Topple Tower

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Scale display model of a Topple Tower
Timber Tower at Dollywood in operation. This installation was enhanced with the use of water effects

A Topple Tower is an amusement ride designed in 2001 by van Orsouw Amusement Rides Design Service of Berghem, Netherlands , vanorsouwridesdesign.[1][2] The first design was rejected due to its difficult and heavy construction. After a re-design in 2002, a license agreement was closed, and the ride was produced in 2005 by Huss Maschinenfabrik GmbH, now HUSS Park Attractions. The first Topple Tower, El Volador, was placed in 2005 at Bellewaerde Park in Belgium.

Design and operation[edit]

The Topple Tower consists of a single 40-person circular gondola, centred on an 18-metre tower. Passengers sit in the gondola, facing outward. When the ride cycle is started, the gondola is raised towards the top of the tower, and begins to rotate at between 9 and 11 rpm. When the rotating gondola reaches the top of the tower, the tower itself begins to rock back and forth.

After the bankruptcy of the Huss Maschinenfabrik GmbH in July 2006, a lawsuit against the new Huss company, (Huss Park Attractions) was held in November 2008 at Düsseldorf court, in which the Design Company, van Orsouw Amusement Ride Design Service (van Orsouw ARDS) claimed all the rights of the design of the Topple Tower. There were rumours that van Orsouw ARDS was, in fact, a blind-trust company of another, until today unknown, Amusement Ride manufacturer. Following the conclusion of the trial, no noteworthy design activities of van Orsouw ARDS have been observed, though legally the company still exists. Future buyers of the Topple Tower, therefore, run the risk of the blind trust company becoming active again and resuming litigation.

A Topple Tower was purchased by Marineland of Canada in Niagara Falls, Ontario, Canada. It was operated for a few seasons starting in 2007, but it was shut down in 2011 due to a structural crack and has not operated since.[3]

Installations[edit]

Ride Park Country Opened Closed Details
El Volador Bellewaerde Belgium
2005
Operating First Topple Tower built.[4]
Timber Tower Dollywood United States
2006
2011 Situated in middle of 5,100 square-foot pond.[5] Replaced with free fall for 2017 season.[6]
Crazy Crane Dragon Park Ha Long Vietnam Unknown Unknown Relocated from Walygator Parc.
Topple Tower Marineland of Canada Canada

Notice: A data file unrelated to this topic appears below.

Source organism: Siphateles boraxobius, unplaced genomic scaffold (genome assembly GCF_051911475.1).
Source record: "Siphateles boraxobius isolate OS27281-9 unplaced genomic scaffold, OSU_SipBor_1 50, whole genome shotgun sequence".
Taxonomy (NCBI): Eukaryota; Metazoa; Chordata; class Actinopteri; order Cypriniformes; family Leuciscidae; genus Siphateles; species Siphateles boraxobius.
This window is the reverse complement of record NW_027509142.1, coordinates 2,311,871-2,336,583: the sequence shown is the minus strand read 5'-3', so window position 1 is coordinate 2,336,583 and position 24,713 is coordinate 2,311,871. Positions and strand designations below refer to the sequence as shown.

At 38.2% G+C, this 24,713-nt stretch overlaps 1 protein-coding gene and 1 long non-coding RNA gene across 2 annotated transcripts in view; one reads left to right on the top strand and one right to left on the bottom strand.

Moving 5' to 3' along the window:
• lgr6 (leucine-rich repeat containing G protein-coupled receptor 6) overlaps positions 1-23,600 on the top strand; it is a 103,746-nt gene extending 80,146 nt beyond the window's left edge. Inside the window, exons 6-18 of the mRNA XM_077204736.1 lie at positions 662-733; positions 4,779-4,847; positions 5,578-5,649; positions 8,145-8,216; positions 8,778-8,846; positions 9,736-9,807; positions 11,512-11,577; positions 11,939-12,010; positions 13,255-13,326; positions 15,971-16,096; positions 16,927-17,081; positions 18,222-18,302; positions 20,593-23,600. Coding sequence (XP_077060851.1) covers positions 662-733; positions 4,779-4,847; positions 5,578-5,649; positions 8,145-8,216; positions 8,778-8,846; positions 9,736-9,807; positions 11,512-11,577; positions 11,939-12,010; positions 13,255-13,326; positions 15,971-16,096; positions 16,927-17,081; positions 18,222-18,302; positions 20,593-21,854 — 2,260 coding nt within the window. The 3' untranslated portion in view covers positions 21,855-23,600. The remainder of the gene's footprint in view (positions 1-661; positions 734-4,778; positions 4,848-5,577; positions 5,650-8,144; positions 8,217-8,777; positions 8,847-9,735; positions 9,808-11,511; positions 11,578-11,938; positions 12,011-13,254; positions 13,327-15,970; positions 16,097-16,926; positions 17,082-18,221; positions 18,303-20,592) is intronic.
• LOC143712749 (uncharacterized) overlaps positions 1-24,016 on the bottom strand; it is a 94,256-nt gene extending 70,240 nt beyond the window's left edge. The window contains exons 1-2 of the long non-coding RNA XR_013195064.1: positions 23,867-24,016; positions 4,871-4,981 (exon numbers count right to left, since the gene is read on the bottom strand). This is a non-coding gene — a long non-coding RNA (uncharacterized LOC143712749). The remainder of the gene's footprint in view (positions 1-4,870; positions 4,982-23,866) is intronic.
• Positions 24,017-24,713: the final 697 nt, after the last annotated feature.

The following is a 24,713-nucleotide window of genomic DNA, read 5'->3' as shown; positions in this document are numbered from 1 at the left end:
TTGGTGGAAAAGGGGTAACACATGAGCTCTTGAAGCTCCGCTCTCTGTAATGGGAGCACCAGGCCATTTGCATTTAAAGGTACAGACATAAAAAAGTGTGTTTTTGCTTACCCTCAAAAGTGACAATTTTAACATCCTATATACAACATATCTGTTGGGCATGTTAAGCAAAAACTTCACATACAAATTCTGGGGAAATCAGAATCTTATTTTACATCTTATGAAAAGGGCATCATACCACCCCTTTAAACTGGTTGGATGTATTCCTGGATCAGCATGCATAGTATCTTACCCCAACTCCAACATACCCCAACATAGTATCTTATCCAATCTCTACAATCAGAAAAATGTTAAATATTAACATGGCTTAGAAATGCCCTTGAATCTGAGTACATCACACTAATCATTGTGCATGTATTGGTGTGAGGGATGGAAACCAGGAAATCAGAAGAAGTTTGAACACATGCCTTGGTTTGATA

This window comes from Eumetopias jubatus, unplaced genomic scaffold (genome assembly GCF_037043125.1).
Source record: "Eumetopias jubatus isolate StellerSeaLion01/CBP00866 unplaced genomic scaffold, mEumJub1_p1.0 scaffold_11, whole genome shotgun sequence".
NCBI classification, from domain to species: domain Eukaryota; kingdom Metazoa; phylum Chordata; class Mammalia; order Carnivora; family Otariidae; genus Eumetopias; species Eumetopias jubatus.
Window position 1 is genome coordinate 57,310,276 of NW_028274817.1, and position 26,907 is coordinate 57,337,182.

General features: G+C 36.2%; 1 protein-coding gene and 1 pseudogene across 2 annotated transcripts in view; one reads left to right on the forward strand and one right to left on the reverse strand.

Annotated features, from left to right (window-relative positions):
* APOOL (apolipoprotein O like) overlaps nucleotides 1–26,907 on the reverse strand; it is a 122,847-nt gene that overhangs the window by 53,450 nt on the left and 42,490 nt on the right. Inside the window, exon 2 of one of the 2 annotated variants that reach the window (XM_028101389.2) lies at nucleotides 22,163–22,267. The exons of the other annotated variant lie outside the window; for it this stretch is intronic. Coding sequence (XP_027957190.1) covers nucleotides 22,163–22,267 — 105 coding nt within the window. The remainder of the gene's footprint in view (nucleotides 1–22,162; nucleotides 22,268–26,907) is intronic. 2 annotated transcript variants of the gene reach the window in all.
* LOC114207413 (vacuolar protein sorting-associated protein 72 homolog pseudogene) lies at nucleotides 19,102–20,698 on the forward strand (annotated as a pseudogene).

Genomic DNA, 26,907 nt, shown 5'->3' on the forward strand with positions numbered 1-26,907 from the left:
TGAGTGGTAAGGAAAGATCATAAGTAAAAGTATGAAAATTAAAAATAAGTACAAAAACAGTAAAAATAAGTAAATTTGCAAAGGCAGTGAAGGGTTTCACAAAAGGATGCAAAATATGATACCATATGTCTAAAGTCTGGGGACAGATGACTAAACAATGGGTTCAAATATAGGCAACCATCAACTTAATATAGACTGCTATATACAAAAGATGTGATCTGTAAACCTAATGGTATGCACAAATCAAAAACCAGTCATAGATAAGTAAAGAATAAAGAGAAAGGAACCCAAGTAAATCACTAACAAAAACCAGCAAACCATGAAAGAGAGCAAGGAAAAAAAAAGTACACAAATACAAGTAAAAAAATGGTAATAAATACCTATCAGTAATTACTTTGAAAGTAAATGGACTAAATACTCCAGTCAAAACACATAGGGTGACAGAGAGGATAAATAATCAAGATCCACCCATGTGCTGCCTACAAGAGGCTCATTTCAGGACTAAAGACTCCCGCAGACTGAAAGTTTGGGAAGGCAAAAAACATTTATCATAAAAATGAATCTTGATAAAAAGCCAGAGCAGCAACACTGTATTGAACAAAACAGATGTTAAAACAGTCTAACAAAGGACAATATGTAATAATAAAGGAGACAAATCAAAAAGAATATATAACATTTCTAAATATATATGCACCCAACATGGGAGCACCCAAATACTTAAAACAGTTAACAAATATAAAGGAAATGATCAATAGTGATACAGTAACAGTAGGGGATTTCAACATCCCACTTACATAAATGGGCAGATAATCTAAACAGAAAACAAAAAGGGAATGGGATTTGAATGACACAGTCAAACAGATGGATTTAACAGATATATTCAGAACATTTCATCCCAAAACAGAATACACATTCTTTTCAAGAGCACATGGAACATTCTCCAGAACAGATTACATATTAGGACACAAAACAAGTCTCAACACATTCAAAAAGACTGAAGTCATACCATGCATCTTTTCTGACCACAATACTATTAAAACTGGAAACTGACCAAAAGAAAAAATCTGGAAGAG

2007
2011 Standing but not operating for several years before removal.[7]
Tang'Or Walygator Parc France Unknown Closed Relocated to Dragon Park Ha Long

Incidents[edit]

On June 16, 2007, the Topple Tower installation (known as Timber Tower) at Dollywood became stuck after a faulty safety sensor engaged. The tower was in an upright position with the gondola at the top. The safety system would not let operators override the sensor, leaving 40 passengers stranded on the ride, some for as many as 6 hours. As of the 2012 season, Dollywood has removed Timber Tower from the park, with a lawsuit between Huss and Dollywood resolved behind closed doors.[8] In 2017, Dollywood opened a new ride in place of Timber Tower called Drop Line.[9]

References[edit]

  1. ^ Patent Pending on November 13, 2002, under application number Patent Application WO/2003/041826, [1] Archived 2012-06-10 at the Wayback Machine
  2. ^ http://www.sumobrain.com/patents/wipo/Fairground-ride/WO2003041826.html
  3. ^ "Marineland opens up about Kiska". Niagara Falls Review. July 24, 2014. Archived from the original on August 15, 2017. Retrieved August 14, 2017.
  4. ^ "El Volador | Bellewaerde". www.bellewaerde.be. Retrieved 2020-06-10.
  5. ^ "Dollywood shouts 'Timber' with new Timber Tower ride". 2005-07-06. Retrieved 2020-06-10.
  6. ^ Steele, Bruce C. "Dollywood announces Drop Line, new ride for 2017". Citizen Times. Retrieved 2020-06-10.
  7. ^ "Topple Tower ride at Marineland won't be open this year?". Niagara Falls Blog. 2012-05-15. Retrieved 2020-06-10.
  8. ^ WBIR.com | Knoxville, TN | TELL US YOUR STORY: Dollywood ride malfunction traps visitors[dead link]
  9. ^ "Drop Line". dollywood.com. Dollywood. Retrieved October 8, 2018.

External links[edit]